Research Interests

Research Overview

              Our research goal is to develop broad-ranging, state-of-the-art programs based on organic synthetic chemistry and inorganic coordination chemistry and apply this to problems of both fundamental interest and practical importance. We have two main areas of focus: the development of new selective actinide coordination ligands for use in sensors and waste remediation, and the development of heterocyclic supported metal catalysts for improved reaction mechanisms, reduced wastes and "green" or sustainable chemistry.

Sensors and Extractants for Actinides

                One proposal to limit greenhouse gas emmisions is to increase the use of nuclear power; however, the potential for contamination of the environment with radioactive materials remains a concern. A resurgence of interest in actinide coordination chemistry (for example -  Thorium, Uranium, Neptunium, and Plutonium) has been inspired by the need to develop new sequestration technologies and to further our understanding of the chemistry of these radioactive, toxic heavy metals. New ligands and materials will be required that can coordinate, sense, manipulate, and purify actinides for waste remediation and for use in decontamination and detection applications. This could include sensors or "sensing" polymers for rapid detection and isolation these metals in the field without requiring complicated laboratory equipment. Given that the remediation of nuclear fuel wastes is made more difficult based on gaps that remain in our understanding of actinide chemistry, we investigate lanthanide and actinide complexes featuring soft-donor atoms (i.e., nitrogen, sulfur, and phosphorous) to probe the differences in the chemistry of the f-elements.

A video abstract of the sensors project - from the This is Auburn - This is Research feature - Jan 2016

  1. Niklas, J.E.Hunter, K. M.; Gorden, Anne E.V. "Bonding Interactions in Uranyl α-Diimine Complexes: A Spectroscopic and Electrochemical Study of the Impacts of Ligand Electronics and Extended Conjugation" Inorganic Chemistry 201958, 22, 15088-15100. 
  2. Grundhoefer, J.P; Hardy, E. E.; West, M.; Curtiss, A.B.; Gorden, A. E. V.; “Mononuclear Cu(II) and Ni(II) Complexes of Bis(napthalen-2-ol) Schiff Base Ligands,” Inorganica Chemica Acta 2019, 125-132.
  3. Hardy, E. E.; Wyss, K.M.; Gorden, John D.; Ariyarathna, Isuru R.; Miliordos,  Evangelos;  Gorden, Anne E.V. "Th(IV) and Ce(IV) Napthylsalophen Sandwich Complexes: Characterization of Unusual Thorium Fluorescence in Solution and Solid-state" Chemical Communications 2017 53, 11984-11987. 
  4. Niklas, J. E.; Farnum, B.D.; Gorden, John D.; Gorden, Anne E.V. “Structural Characterization and Redox Activity of a Uranyl Dimer and Transition Metal Complexes of a Tetradentate BIAN Ligand,” Organometallics 2017, 4626–4634. (DOI: 10.1021/acs.organomet.7b00454)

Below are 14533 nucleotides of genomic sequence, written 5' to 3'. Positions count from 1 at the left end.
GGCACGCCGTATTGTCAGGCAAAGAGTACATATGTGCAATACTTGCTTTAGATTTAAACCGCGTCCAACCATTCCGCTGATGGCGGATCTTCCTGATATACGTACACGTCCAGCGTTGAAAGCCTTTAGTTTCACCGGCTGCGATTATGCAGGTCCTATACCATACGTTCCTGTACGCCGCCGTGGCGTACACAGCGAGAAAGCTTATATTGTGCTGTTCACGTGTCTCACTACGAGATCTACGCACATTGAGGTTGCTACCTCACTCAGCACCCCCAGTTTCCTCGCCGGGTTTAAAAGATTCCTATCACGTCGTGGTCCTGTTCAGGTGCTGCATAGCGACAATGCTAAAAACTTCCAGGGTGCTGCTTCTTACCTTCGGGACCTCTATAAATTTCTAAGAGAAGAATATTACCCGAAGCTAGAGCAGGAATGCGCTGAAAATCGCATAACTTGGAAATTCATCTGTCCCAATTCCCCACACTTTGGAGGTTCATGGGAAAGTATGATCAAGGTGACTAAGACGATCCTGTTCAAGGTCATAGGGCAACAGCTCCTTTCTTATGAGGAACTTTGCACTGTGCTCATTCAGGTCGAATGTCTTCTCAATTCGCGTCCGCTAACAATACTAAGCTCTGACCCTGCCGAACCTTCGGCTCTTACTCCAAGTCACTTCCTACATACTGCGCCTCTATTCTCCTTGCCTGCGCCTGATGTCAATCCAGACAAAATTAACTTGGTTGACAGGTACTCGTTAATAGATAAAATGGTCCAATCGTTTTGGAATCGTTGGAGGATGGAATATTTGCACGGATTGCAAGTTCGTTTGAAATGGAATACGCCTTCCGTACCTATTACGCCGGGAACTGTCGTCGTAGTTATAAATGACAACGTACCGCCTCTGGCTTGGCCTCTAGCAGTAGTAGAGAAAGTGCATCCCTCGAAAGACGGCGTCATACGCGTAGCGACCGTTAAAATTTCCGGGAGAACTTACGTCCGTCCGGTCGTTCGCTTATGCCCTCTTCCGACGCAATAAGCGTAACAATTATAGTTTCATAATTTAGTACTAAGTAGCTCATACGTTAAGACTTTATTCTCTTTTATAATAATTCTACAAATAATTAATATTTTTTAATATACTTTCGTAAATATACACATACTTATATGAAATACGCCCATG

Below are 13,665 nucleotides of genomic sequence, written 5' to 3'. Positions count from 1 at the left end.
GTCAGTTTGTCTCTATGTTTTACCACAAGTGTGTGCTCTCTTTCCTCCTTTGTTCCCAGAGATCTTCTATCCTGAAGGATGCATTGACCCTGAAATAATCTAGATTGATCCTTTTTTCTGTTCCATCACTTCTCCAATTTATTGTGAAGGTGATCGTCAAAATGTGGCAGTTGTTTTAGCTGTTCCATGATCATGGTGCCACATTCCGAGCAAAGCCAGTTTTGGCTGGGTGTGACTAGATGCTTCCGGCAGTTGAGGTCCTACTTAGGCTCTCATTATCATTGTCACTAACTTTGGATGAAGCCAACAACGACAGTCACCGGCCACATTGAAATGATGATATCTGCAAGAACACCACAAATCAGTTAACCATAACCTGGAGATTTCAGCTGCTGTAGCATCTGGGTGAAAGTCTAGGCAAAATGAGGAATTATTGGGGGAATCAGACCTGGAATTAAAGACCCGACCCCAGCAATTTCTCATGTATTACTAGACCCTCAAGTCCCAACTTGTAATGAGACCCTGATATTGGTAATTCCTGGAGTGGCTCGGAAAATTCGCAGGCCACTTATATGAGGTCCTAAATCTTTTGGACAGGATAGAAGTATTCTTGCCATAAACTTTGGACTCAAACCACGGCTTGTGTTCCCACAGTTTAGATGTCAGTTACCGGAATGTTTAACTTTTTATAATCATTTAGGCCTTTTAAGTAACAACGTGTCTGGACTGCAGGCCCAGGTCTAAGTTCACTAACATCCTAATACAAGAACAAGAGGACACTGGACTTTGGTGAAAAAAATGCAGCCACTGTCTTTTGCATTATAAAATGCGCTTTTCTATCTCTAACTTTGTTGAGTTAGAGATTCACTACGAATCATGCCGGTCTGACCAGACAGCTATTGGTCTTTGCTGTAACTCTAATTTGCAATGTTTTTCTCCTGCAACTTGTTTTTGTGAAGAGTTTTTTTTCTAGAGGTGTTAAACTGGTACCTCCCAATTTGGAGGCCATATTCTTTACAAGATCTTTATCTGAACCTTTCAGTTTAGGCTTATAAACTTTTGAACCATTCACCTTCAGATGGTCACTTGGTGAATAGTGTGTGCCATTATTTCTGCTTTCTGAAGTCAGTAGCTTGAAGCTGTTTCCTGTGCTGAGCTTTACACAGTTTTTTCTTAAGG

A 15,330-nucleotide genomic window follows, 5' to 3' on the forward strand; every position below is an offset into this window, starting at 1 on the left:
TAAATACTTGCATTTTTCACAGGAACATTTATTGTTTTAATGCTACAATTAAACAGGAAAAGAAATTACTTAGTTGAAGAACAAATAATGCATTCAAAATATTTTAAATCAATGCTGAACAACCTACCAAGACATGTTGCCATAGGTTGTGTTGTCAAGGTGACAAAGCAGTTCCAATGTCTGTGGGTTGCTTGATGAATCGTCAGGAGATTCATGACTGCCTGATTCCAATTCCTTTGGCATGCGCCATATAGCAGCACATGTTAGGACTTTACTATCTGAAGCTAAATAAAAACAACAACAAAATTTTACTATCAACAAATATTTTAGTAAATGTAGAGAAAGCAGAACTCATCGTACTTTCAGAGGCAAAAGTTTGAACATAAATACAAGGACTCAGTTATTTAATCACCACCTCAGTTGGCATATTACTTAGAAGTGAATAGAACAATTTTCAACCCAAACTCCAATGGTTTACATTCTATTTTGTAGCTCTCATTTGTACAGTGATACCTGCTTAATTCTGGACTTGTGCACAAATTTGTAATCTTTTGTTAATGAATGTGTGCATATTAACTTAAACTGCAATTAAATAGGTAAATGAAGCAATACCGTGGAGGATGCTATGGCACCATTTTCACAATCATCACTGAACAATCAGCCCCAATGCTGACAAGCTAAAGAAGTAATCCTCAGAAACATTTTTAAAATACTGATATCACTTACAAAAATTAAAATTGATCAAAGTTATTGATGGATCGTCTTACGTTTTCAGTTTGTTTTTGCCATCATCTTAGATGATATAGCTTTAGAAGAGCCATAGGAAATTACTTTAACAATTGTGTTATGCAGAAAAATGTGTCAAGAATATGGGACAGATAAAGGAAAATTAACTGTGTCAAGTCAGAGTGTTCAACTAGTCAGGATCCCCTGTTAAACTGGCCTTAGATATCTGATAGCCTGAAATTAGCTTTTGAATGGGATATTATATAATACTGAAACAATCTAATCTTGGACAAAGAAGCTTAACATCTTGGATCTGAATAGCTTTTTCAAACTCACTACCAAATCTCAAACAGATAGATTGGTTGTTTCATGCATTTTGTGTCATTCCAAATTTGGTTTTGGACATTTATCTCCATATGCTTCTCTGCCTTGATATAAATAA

5. Hardy, E. E.; Eddy, M.A.; Wyss, K.M.; Gorden, Anne E.V. “An example of unusual pyridine donor Schiff base uranyl (UO22+) complexes,” Chemical Communications, 2017, 53, 5718-5720
  6. Gorden, A.E. V.; DeVore, M. A., II; Maynard, B.A.; " Coordination Chemistry with f-Element Complexes for An Improved Understanding of Factors that Contribute to Extraction Selectivity," Inorg. Chem.201352 (7),  3445–3458.

Quinoxolinol supported catalysts

              As we become more aware of the impacts our activities have upon the environment, the simplification of syntheses and increased efficiency of chemical production will reduce waste streams. Thus, developing less-expensive, easier to use or more environmentally friendly catalysts is a promising trend for new synthetic methods. One way to approach this would be improving the stereoselectivity or regioselectivity of reactions, eliminating unwanted side products and reducing the amounts of solvents needed for purifications. Toward this end, we have developed a series of new ligands for metal catalyst supports based on heterocycles in the hopes that improved solubility and functionalization will provide options for specially tailored more efficient reactions taking advantage of bioessential or earth abundant metals like copper, as opposed to more expensive or toxic metals like chromium or rhodium. 

  1. Black, C.C.Gorden, Anne E.V. "Oxidative Mannich Reactions of Tertiary Amines Using a Cu(II) 2-Quinoxalinol Salen Catalyst," Journal of Organic Chemistry 2019,  84, (15), 9806-9810 
  2. Black, C. C.; Gorden, Anne E.V. “Propargylic C-H activation using a Cu(II) 2-quinoxalinol salen catalyst and tert-butyl hydroperoxide,”  Tetrahedron Letters 2018, 803-806.  
  3. Weerasiri, K.; Gorden, A. E. V.  “Cu(II) 2-Quinoxalinol Salen Catalyzed Oxidation of Propargylic, Benzylic , and Allylic alcohols using tert-Butyl Hydroperoxide in Aqueous Solutions” Tetrahedron 2014, 70 (43), 7962–7968
  4. Li, Y.; Lee, T. B.; Weerasiri, K.C.; Wang, T.Buss, E.E.; McKee, M.L.; Gorden, A. E. V. “2-Quinoxalinol Diamine Cu(II) Complex: Facilitating Catalytic Oxidation Through Dual Mechanisms”  Dalton Trans. 2014 (43) 13578 – 13583. 
  5. Weerasiri, K.C.; Gorden, A. E. V. "Oxidation of Propargylic Alcohols using a 2-Quinoxalinol Salen Copper (II) Complex and tert-Butyl Hydroperoxide " Eur. J. Org. Chem. 2013 (8) 1546–1550,